A break from set duties gave me a chance to get a little more paint on Mona and to begin the steps to complete the frame. I'll have to post shots of the BACK of the panel, too, as I cut in a recess for the walnut butterfly in the back that keeps the split in the original in check My panel has a split going in ALMOST the same location (it was a happy accident, really, not planned.) Hopefully, the butterfly on my panel is in close enough proximity to the split that it'll secure that on my version.
So, what have I done? I continue to fine tune shading and detail. Mostly in layers of glazes on the arms and dress. I printed up enlargements of the Prado Mona Lisa because the background is less obscured than the original. I've begun to map out the detail in the landscape, which in the original is pretty hard to decipher because of the darkened varnish. Once the details are laid in, I'll mute everything to bring it into the realm of Leonardo's painting.
I also have started darkening the veil on the left of Mona's face, and darkened the chair and lower portion of the painting. Oh, and I've drawn in more deatil in the veil on the right side shoulder.
As for the frame, I applied a layer of American Walnut stain to replicate the exposed wood tone on the original frame. From this point, the frame will be gold leafed, then aged and distressed to match the real frame.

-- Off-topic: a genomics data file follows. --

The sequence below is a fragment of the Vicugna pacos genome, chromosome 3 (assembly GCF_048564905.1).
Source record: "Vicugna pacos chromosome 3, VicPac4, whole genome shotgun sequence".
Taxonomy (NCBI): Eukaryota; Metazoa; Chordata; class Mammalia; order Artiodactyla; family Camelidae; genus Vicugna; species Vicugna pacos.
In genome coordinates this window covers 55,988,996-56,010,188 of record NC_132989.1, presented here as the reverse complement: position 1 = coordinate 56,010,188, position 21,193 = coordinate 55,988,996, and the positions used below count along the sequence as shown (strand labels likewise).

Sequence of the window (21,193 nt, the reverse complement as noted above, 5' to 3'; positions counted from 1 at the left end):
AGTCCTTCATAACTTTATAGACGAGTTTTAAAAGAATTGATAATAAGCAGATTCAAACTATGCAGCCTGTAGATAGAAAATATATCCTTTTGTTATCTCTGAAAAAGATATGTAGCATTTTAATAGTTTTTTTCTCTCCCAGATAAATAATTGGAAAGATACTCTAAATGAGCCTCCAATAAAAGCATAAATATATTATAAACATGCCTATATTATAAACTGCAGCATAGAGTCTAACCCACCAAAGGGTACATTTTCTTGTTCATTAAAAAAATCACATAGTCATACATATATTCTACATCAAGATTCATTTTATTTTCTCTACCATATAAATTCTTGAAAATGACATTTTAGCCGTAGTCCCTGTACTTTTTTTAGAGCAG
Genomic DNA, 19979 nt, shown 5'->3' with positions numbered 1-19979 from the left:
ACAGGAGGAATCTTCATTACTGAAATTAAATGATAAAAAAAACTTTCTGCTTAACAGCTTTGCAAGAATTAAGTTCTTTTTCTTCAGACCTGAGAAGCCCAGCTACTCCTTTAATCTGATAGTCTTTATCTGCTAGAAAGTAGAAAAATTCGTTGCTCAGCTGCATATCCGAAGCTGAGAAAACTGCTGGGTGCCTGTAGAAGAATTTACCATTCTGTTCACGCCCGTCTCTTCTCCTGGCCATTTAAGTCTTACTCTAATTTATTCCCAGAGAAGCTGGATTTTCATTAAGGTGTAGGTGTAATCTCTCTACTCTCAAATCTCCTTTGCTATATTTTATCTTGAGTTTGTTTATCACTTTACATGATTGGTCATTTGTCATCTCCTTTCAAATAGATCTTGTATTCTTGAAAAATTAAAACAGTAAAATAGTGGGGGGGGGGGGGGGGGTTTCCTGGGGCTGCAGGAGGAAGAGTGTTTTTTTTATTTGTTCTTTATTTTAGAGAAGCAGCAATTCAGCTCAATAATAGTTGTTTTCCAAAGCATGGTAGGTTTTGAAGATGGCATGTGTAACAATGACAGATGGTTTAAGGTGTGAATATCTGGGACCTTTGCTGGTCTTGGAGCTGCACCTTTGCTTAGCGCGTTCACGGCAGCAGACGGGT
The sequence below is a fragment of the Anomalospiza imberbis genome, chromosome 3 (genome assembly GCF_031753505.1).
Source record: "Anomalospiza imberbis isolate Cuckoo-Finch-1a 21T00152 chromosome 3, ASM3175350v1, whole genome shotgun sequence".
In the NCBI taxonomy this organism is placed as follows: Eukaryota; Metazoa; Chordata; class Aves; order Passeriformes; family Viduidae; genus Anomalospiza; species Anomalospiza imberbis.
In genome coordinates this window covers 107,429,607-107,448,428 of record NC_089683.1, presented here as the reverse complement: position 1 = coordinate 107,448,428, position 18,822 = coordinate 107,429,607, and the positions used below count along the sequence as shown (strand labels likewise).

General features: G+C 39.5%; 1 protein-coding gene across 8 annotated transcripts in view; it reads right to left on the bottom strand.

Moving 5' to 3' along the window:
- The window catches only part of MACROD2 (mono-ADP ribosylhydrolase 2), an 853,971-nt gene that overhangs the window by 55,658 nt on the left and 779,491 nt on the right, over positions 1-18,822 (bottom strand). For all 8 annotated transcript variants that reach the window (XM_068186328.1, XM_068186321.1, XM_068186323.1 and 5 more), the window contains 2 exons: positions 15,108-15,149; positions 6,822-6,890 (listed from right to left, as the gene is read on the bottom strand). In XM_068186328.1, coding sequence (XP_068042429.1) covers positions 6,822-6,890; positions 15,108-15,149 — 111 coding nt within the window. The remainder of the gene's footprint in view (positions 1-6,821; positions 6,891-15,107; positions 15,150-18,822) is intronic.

Well, after months of anticipation, the incredibly all hand-carved frame arrived! I'm very pleased and excited to have it finished! Or...unfinished, really. I still have to stain, age and gild the frame, and of course finish the painting! And finish the BACK of the panel as well...but it's getting there, and I think the frame is an amazing addition! Thanks so much to Ian Agrell and his great team!
Look Familiar? For those of you who have seen the real thing, you may remember the Renaissaance-era frame that the Mona Lisa occupies at la Louvre. This is a fantastic section done as a test by Ian Agrell and his team in northern California. It's all hand carved poplar, and I think it's a great recreation of the original. Ian will be carving the frame, as I determined I was pretty inept as a wood carver. I want the frame to reflect the same concept as the painting. That is to say, I made an effort to get poplar panels to paint on, hand ground my own oil paints and tried to re-create Leonardo's technique. I originally was going to sculpt and cast the frame, but I want the frame to be as close to the original as possible, too. The frame that holds the Mona Lisa is a renaissance era frame that was all hand carved. In researching frames from that area and era. I determined that the frame is most likely hand carved poplar, which was either gold leafed or painted. Ian does beautiful work in recreating moldings of various types and took on the project as well. I'm looking forward to the final frame!
I found an incredible new supplier of lapis lazuli pigment, Master Pigments, who grind their own pigment from raw stones and refine according to Cennino Cennini's formula. The paint made from this pigment is AMAZING! I repainted the sky and started cleaning up areas of the dress. I've added in vermillion shadings in the face as well. I'll clean up SO much more in the final version of the painting. I also have glazed in highlights on the chest and face with lead white. I'll continue to develop the painting as I go.
I also have contracted with a master woodcarver to hand carve the frame! I should be getting a sample soon. I'll be sure to post pictures as soon as I get the sample carving!